Gill net buyout reached after long negotiations
Saturday, May 10, 2008
By BRIAN LYMAN
MONTGOMERY The negotiations continued until an hour before the vote was taken, but in the end, both sides in the gill net controversy say they got what they wanted.
Fishermen who use gill nets off Alabama waters got guarantees that they could hold onto their gill net licenses for life. Conservationists got a buyout package that will not allow those licenses to be transferred once they're surrendered, a move they say will gradually reduce the number of gill nets in use off the Alabama shore.
Those agreements, along with a mutual weariness over the issue and a desire to settle it this year, led to a compromise bill clearing the Legislature on Thursday, after weeks of discussions and some nine drafts of the compromise effort.
"There was a desire to settle this issue that's just been very emotional, very controversial," said Beth Marietta Lyons, a lobbyist and former state representative who represented the Alabama Seafood Association during the debates. "There was a desire to have a resolution. Once the buyout was voluntary, we could start seriously talking."
Alabama's gill nets have been blamed by local scientists for causing a "localized depletion" of species such as Spanish mackerel and mullet, and conservationists have called the nets destructive because they kill many species that encounter them, including birds and sea turtles. Commercial gill net fishermen have insisted the stocks are healthy and that their work supports the local seafood industry and related businesses.
The legislation that finally emerged from the negotiations allows commercial gill net fishermen to retire their nets starting March 1, 2009, in exchange for a one-time payment.
Those who caught less than $5,000 worth of fish in calendar years 2005, 2006 and 2007 would receive a payout of $6,000. Those whose catch in those calendar years totaled $5,000 to $20,000 would receive 200 percent of the highest annual income during that period. Those who caught $20,000 or more in those calendar years would receive 125 percent of the highest annual income during that period.
Once surrendered, the licenses would be retired.
The bill has been sent to Gov. Bob Riley for his signature. A spokesman for Riley said Friday the governor would review the bill before deciding whether to sign it.
Legislation that would ban commercial gill nets was introduced last year by state Rep. Jamie Ison, R-Mobile. It ran into opposition from state Rep. Spencer Collier, R-Bayou La Batre, who represents many fishermen and said it would drive them out of business. A compromise agreement that would have made the buyouts voluntary passed the House of Representatives last year but did not come to a vote in the Senate.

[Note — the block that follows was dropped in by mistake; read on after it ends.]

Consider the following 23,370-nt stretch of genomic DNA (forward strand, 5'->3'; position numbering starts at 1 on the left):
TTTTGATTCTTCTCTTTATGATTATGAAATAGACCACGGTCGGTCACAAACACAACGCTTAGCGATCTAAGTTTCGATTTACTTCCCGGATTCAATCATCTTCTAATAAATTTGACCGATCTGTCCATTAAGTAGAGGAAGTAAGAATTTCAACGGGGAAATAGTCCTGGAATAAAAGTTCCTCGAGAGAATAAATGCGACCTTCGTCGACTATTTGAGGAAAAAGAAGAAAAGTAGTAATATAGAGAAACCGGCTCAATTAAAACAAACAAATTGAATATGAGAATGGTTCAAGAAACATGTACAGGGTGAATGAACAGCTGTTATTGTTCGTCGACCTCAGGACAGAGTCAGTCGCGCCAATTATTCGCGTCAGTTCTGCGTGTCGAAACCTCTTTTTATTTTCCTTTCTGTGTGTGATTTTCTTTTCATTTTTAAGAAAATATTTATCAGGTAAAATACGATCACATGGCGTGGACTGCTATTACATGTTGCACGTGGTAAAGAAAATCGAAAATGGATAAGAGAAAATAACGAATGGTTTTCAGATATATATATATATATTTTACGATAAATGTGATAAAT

Ison brought the legislation back this year. At a House Agriculture and Forestry Committee meeting last month, Collier restated his concerns. Supporters of the ban insisted the mandatory ban would keep the fish stocks off the coast healthy, but Edwin Lamberth, director of government relations for the Coastal Conservation Association of Alabama, said a voluntary buyout would be effective through the gradual decline in commercial gill net permits.
"No more transfers of permits can be issued," he said. "The end of this destructive practice is in sight."
The Senate passed a bill sponsored by state Sen. Pat Lindsey, D-Butler, on May 1 that would have made the retirement of the nets mandatory and would have given fishermen the option of taking a one-time buyout equal to 125 percent of the value of their best annual catch for the years 2004, 2005 or 2006, or five payments, each equal to 35 percent of their best catch in those years. But Collier, who could not be reached for comment Friday, made it clear he would filibuster any bill with a mandatory buyout provision.
"I will not stand by and let them put (the fishermen) out of business," Collier said during a House debate Thursday.
The bill that eventually emerged was the result of negotiations between Collier, Ison and the associated parties.
Several commercial gill net fishermen traveled to Montgomery during the legislative debates, and some expressed fear that the debate wasn't over. David Buchanan, a fisherman from Gulf Shores, said Thursday the bill "was the best we could get."
"We're hoping to keep Coastal Conservation off us for a few years," he said. "We're hoping to get relief." http://www.al.com/news/mobileregister/index.ssf?/base/news/1210410921166660.xml&coll=3